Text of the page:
The Securitization of Migration and Refugee Women
Routledge – 2014 – 238 pages
Routledge – 2014 – 238 pages
Humanised accounts of restrictions on mobility are rarely the focus of debates on irregular migration. Very little is heard from refugees themselves about why they migrate, their experiences whilst entering the EU or how they navigate reception conditions upon arrival, particularly from a gendered perspective. The Securitization of Migration and Refugee Women fills this gap and explores the journey made by refugee women who have travelled from Somalia to the EU to seek asylum. This book reveals the humanised impact of the securitization of migration, the dominant policy response to irregular migration pursued by governments across the Globe.
The Southern EU Member State of Malta finds itself on the frontline of policing and securing Europe’s southern external borders against transnational migrants and preventing migrants’ on-migration to other Member States within the EU. The securitization of migration has been responsible for restricting access to asylum, diluting rights and entitlements to refugee protection, and punishing those who arrive in the EU without valid passports –a visibly racialised and gendered population. The stories of the refugee women interviewed for this research detail the ways in which refugee protection is being eroded, selectively applied and in some cases specifically designed to exclude.
In contrast to the majority of migration literature, which has largely focused on the male experience, this book focuses on the experiences of refugee women and aims to contribute to the volume of work dedicated to analysing borders from the perspective of those who cross them. This research strengthens existing criminological literature and has the potential to offer insights to policy makers around the world. It will be of interest to academics and students interested in International Crime and Justice, Securitisation, Refugee Law and Border Control, as well as the general reader.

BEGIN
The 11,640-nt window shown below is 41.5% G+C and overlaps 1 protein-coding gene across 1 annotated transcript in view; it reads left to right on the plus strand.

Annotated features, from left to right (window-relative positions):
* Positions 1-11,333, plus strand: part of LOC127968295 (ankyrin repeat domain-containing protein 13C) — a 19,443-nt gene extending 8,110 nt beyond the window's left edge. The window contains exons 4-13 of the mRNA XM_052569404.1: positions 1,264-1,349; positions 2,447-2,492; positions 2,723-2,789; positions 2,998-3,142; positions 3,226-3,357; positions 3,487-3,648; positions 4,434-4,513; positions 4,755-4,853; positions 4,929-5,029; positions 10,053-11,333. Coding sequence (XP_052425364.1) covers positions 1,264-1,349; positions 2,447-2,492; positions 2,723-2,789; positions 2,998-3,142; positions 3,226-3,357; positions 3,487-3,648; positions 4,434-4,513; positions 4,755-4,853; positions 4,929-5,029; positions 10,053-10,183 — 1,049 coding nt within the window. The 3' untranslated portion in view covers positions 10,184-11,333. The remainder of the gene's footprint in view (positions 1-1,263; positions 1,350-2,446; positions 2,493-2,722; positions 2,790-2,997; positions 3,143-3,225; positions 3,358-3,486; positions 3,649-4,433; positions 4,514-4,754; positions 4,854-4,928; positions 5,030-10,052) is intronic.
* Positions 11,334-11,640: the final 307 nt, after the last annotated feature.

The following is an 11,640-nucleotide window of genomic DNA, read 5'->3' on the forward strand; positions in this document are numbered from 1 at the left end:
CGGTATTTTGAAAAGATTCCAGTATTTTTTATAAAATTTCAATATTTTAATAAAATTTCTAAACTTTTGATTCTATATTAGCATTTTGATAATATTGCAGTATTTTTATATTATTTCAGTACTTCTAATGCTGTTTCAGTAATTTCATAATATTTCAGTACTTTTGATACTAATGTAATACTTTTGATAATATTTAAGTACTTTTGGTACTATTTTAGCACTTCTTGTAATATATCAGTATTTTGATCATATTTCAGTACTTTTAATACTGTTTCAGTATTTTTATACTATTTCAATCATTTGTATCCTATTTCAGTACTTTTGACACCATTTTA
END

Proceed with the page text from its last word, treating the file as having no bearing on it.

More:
‘The Securitization of Migration and Refugee Women provides compelling evidence that a gendered analysis is essential for understanding the unique character of refugee women’s social exclusion, economic vulnerability, health risks, and experiences of danger and violence at all stages of their migration journey. Eloquently written and carefully researched, it is essential reading for those interested in migration and refugee policy, border enforcement, gender and human rights.’ - Nancy A. Wonders, Northern Arizona University, USA
‘Alison Gerard has conducted an exemplary piece of feminist research, charting the fraught journeys of Somali women as they seek a secure future in Europe. The book combines rigorous socio-legal analysis, bold theoretical framing and unique data obtained by "hanging out" with Somali women who have negotiated the hazardous route to Malta. Using powerful first-hand accounts Gerard is able to bring home the true meaning, in human terms, of the securitization of borders.’ - Leanne Weber, Senior Research Fellow, Monash University, Australia
Chapter 1. Introduction: Irregular migration, women and Malta Chapter 2. The securitization of migration: deterring, punishing, and reducing the aggregate risk of global mobility Chapter 3. Regimes in conflict: refugee protection and the securitization of migration – a gendered analysis Chapter 4. Violent and circuitous pathways: women’s experiences in exiting Somalia Chapter 5. From Somalia to Malta: violence and survival in transit Chapter 6. Punishment for ‘crimes of arrival’: women’s experiences of Malta Chapter 7. When will the journey end? Cycles of containment and control in selecting individuals for onward migration Chapter 8. Regimes in conflict: the impact of the securitization of migration on refugee women – a humanized account.
Dr Alison Gerard is a lawyer and Senior Lecturer in Justice Studies at Charles Sturt University. Her research program examines the impact of the securitisation of migration, particularly its impact on refugee women. Dr Gerard’s wider research program includes analysis of intersections of gender, race and class including specific areas such as deaths in custody, sex work and ‘crimmigration’ practices in Australia. Alison is a contributor to the Border Observatory Project hosted by Monash University, Australia and Border Criminologies hosted by Oxford University, UK.